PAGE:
Profile on Korean Cuisine

korean food

Korean cuisine has a long, rich history. Early people populating the Korean Peninsula hunted and fished, and grew rice, beans, and cereal grains. Archaeological evidence suggests that they also fermented beans during this period, perhaps in ways similar to those used to produce modern Korean foods made from fermented beans, such as doenjang, gochujang, and cheonggukjang.

Later, those who settled in the area formed three distinct kingdoms, known as Goguryeo, Silla, and Baekje. Each of these had their own culinary traditions. When the Mongols invaded Korea, so did noodle dishes, grilled meat dishes, and black pepper.

During the Joseon period, trade with neighboring kingdoms introduces more new tastes to the Korean palate. Chili peppers, tomatoes, squash, and corn started appearing in Korean markets.

Korean royal court cuisine brought together culinary delights from the furthest reaches of the province, and neighboring nations, as well. The royals ate well, savoring a plethora of the finest regional specialties at each of their five daily meals.

Toward the latter part of the 20th century, the common people started to get more variety in their diets, as well. Dishes that were once regional favorites spread throughout the nation, with each province putting their own spin on it.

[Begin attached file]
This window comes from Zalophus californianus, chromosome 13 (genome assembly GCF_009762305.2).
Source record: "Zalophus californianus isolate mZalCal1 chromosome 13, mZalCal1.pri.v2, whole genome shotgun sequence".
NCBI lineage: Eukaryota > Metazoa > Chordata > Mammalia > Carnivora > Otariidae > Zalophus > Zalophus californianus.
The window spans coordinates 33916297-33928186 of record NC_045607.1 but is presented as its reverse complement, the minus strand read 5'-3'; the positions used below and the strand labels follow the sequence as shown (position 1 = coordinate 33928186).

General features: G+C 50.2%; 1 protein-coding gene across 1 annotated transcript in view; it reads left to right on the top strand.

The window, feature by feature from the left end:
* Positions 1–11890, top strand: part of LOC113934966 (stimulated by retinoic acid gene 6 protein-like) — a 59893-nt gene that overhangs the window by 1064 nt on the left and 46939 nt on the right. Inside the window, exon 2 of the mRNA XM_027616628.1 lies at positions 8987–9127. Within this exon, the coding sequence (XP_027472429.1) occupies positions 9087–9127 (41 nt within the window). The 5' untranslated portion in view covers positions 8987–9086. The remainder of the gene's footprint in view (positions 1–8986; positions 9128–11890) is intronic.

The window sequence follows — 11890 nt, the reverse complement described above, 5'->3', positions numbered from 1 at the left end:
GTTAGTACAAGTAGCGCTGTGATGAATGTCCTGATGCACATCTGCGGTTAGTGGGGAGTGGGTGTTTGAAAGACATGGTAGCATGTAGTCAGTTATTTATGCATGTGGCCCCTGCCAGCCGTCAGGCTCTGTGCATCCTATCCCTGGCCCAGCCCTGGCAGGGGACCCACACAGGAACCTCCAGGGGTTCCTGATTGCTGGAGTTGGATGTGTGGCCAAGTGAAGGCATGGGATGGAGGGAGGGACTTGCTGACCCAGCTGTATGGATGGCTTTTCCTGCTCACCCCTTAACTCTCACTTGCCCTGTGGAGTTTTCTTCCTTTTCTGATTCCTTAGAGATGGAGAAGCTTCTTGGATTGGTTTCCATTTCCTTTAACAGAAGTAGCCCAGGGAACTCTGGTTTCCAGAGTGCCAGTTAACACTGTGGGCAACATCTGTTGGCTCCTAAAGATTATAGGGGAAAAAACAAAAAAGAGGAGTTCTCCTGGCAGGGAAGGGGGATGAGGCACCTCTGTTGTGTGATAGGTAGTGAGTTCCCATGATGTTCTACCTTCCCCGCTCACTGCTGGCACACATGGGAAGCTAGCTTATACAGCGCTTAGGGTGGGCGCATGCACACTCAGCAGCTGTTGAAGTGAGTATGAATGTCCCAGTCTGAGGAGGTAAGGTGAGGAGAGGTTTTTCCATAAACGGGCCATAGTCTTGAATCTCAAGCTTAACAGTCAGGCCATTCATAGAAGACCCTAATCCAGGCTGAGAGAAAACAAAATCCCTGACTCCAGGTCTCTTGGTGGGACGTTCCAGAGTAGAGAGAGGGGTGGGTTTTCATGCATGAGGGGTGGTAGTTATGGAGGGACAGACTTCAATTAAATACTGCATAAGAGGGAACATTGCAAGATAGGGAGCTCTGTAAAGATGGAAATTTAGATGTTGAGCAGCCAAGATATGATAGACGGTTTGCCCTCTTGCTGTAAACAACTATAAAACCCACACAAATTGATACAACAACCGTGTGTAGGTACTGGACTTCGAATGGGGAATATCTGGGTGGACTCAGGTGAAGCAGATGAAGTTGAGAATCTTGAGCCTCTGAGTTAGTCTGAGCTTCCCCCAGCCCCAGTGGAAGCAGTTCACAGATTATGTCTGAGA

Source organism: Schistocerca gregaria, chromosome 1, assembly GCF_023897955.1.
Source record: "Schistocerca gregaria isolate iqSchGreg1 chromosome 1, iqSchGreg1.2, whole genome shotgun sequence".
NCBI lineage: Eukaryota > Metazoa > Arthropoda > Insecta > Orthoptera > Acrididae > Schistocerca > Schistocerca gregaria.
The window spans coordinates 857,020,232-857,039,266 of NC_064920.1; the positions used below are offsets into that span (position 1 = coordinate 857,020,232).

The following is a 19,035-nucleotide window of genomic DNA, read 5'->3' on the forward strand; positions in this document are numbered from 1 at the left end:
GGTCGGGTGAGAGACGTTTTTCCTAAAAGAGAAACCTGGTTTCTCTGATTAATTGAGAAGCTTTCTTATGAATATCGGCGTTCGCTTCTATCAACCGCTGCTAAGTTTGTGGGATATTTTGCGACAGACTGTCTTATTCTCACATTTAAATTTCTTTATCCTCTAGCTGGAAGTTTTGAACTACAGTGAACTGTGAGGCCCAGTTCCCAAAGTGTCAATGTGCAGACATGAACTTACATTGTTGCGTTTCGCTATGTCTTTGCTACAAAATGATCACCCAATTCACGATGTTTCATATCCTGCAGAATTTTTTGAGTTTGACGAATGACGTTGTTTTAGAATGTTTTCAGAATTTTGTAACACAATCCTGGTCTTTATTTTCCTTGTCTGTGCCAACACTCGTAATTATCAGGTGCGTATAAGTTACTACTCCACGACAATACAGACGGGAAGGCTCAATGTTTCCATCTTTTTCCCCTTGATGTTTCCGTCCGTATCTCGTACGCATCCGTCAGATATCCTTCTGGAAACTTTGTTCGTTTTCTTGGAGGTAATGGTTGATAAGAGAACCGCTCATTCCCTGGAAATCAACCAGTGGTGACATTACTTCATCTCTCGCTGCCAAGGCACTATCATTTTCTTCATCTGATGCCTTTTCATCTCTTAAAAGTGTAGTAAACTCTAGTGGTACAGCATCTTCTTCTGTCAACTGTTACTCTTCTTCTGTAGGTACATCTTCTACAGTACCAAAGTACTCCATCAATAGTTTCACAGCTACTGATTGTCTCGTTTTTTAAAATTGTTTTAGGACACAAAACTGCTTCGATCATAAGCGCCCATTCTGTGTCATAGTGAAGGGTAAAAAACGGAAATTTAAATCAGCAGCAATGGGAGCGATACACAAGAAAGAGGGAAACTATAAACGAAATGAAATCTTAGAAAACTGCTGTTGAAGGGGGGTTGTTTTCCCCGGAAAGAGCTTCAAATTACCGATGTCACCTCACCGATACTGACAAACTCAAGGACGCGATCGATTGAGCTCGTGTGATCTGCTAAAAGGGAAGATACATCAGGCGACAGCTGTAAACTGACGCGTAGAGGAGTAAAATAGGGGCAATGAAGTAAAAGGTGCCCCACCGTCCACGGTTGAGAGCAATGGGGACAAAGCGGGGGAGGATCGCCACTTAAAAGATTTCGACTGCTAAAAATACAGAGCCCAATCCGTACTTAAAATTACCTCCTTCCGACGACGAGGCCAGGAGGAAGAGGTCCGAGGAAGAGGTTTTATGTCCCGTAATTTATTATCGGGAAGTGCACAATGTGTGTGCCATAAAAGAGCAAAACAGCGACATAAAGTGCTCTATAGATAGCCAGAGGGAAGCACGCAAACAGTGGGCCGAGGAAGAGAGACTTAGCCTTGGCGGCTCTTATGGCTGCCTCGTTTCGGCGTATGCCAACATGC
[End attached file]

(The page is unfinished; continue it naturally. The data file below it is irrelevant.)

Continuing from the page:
Today’s Korean cuisine is a product of thousands of years of history.

Rice, prized in this region since prehistoric times, still plays a prominent role in many Korean dishes. Noodle dishes represent long life in Korea. While they were once reserved for special occasions such as weddings and birthdays, they are now substituted for rice on occasion. Meats are prized for their substance and flavor, though the are not featured as prominently in Korean food as they are in Western fare.

Where once it was quite uncommon for Koreans to eat cattle, as they were needed to pull plows and carry burdens, these days beef is a cherished ingredient in many Korean dishes. Pork, chicken, and seafood are regular features in Korean fare, as well.

Like most Asian cuisine, Korean food uses a wide variety of vegetables. Radishes, cucumbers, seaweed, zucchini, lotus root, spinach, bean sprouts, are all familiar ingredients in a Korean meal.

Kimchi, a fermented preparation of vegetables and spices, is Korea’s national dish. There are literally hundreds of recipes for kimchi, and it is served with nearly every meal.

Spices and seasonings are also very important. Korean favorites include sesame oil, soy sauce, salt, ginger, garlic, chili peppers, and fermented bean pastes such as those mentioned earlier.

[Photo Credit: kangmi12.newmediadl]

 

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